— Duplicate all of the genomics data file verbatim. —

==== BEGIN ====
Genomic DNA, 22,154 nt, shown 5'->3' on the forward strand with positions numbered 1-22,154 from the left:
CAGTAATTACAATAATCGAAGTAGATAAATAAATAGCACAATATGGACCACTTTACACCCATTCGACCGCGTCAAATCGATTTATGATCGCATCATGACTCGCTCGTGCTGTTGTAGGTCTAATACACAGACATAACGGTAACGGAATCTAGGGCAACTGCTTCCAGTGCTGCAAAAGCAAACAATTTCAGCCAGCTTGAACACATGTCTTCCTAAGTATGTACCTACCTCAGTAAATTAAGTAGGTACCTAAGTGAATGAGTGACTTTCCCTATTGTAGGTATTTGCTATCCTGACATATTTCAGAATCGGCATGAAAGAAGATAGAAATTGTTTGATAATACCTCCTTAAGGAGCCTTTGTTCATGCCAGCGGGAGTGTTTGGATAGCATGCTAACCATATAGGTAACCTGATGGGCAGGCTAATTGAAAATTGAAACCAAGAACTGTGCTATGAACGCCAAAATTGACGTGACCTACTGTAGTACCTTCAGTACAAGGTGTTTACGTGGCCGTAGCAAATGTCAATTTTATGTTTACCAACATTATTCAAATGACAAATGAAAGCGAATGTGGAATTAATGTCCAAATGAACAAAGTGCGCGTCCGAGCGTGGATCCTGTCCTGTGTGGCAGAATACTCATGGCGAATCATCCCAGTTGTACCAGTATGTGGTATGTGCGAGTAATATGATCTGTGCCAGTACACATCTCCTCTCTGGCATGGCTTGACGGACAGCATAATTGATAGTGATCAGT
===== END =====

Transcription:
Genomic DNA, 22,154 nt, shown 5'->3' on the forward strand with positions numbered 1-22,154 from the left:
CAGTAATTACAATAATCGAAGTAGATAAATAAATAGCACAATATGGACCACTTTACACCCATTCGACCGCGTCAAATCGATTTATGATCGCATCATGACTCGCTCGTGCTGTTGTAGGTCTAATACACAGACATAACGGTAACGGAATCTAGGGCAACTGCTTCCAGTGCTGCAAAAGCAAACAATTTCAGCCAGCTTGAACACATGTCTTCCTAAGTATGTACCTACCTCAGTAAATTAAGTAGGTACCTAAGTGAATGAGTGACTTTCCCTATTGTAGGTATTTGCTATCCTGACATATTTCAGAATCGGCATGAAAGAAGATAGAAATTGTTTGATAATACCTCCTTAAGGAGCCTTTGTTCATGCCAGCGGGAGTGTTTGGATAGCATGCTAACCATATAGGTAACCTGATGGGCAGGCTAATTGAAAATTGAAACCAAGAACTGTGCTATGAACGCCAAAATTGACGTGACCTACTGTAGTACCTTCAGTACAAGGTGTTTACGTGGCCGTAGCAAATGTCAATTTTATGTTTACCAACATTATTCAAATGACAAATGAAAGCGAATGTGGAATTAATGTCCAAATGAACAAAGTGCGCGTCCGAGCGTGGATCCTGTCCTGTGTGGCAGAATACTCATGGCGAATCATCCCAGTTGTACCAGTATGTGGTATGTGCGAGTAATATGATCTGTGCCAGTACACATCTCCTCTCTGGCATGGCTTGACGGACAGCATAATTGATAGTGATCAGT